Special Needs Children

Being a grace based parent requires a lot of time on our knees, and no one knows this better than people caring for special needs children or individuals.

Being a parent or caregiver of a person with special needs is thankless, exhausting, discouraging and constant. Often, these caregivers feel isolated and lonely. They very rarely get the respite and relief that they need to take care of themselves. At Family Matters, we have a soft place in our heart for these parents. You are important to us!

We want to provide you with a place for support and resources, so we turned to our friends Dr. Joe and Cyndi Ferrini, Authors of the book, UNEXPECTED JOURNEY – When Special Needs Change our Course and parents of 3 adult children, one with special needs.  Joe and Cyndi are also speakers for Family Life’s Weekend to Remember conferences.

As we partner with the Ferrini’s to broaden the scope of what it means to be a grace-based parent raising all children for true greatness, we offer their expertise of care-giving and raising their son (now an adult) who has multiple special needs (cerebral palsy, mental retardation – now being termed mental deficiencies or intellectual disabilities , epilepsy, and severe allergies).

Special needs include those factors that challenge people in their ability to communicate, to think, to move, hindering them from being able to partici­pate normally in learning, basic day-to-day life, and relationship skills. Some special needs are noticeable at birth, some come as a result of a tragic accident, others take time to come into view, and still others in later years result in decreasing reasoning skills accompanying disease and illness. Each disability is different, yet many manifest themselves in like behaviors and mannerisms. The list is long: attention deficit disorder (ADD), attention deficit/hyperactivity dis­order (ADHA), dementia, developmental delays, severe allergies, Alzheimer’s disease, amyotrophic lateral sclerosis (ALS), asthma, autism, behavioral issues related to brain injury or birth defects (brain and spinal injury, brain malfor­mations, brain damage, brain disease), BPD (borderline personality disorder now called emotional-impulse regulation disorder or ERD), cerebral palsy, fine motor skills, learning disabilities, premature birth, eating disorders, epileptic seizures, language and speech disorders, mental illnesses, mental retardation, obsessive–compulsive disorder (OCD), oppositional defiant disorder (ODD), oral motor/feeding problems, orthopedic disabilities, sensory integration and motor impairments, speech impairments, spinal cord injuries, spina bifida, trau­matic brain injury/head trauma, vision and hearing impairments, including total blindness and deafness, chromosomal abnormalities, birth defects, and cleft palate are only a few off the top of our heads. The list goes on and on and on. The various levels and degrees of each disability or serious health issues with long-term repercussions make the list even longer. Some people exhibit several of the listed disabilities, yet the people represented in the previous list (and the dis­abilities not mentioned) all look for hope and healing in the midst of how each special need reveals itself.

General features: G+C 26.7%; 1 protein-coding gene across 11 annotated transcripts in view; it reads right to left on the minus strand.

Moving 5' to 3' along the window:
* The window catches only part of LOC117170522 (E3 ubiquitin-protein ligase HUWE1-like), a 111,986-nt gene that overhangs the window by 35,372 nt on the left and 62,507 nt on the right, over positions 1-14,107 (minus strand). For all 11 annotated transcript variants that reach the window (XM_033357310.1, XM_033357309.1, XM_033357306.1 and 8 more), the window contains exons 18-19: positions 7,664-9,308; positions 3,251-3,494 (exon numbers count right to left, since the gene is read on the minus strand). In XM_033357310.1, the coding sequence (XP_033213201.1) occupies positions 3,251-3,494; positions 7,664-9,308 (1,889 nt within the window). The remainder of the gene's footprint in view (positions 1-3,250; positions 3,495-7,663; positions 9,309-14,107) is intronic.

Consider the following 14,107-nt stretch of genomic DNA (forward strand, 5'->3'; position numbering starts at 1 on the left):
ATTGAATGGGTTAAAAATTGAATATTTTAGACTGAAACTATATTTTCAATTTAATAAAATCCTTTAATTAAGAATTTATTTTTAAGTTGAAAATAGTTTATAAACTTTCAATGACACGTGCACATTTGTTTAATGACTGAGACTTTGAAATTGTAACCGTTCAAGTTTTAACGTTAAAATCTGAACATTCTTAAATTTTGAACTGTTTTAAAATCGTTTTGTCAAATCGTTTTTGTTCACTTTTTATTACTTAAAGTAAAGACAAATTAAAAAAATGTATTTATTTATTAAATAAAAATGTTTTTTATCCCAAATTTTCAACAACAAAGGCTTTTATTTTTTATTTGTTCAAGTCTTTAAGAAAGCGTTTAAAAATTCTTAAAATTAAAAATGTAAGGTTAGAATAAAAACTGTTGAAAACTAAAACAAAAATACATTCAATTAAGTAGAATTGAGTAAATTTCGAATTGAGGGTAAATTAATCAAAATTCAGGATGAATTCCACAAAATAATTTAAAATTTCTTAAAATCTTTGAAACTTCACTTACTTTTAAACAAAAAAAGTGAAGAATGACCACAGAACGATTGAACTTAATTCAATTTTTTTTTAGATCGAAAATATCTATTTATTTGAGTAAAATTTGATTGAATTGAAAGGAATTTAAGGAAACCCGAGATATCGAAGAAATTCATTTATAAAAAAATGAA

Unexpected Journey

When Special Needs Change Our Course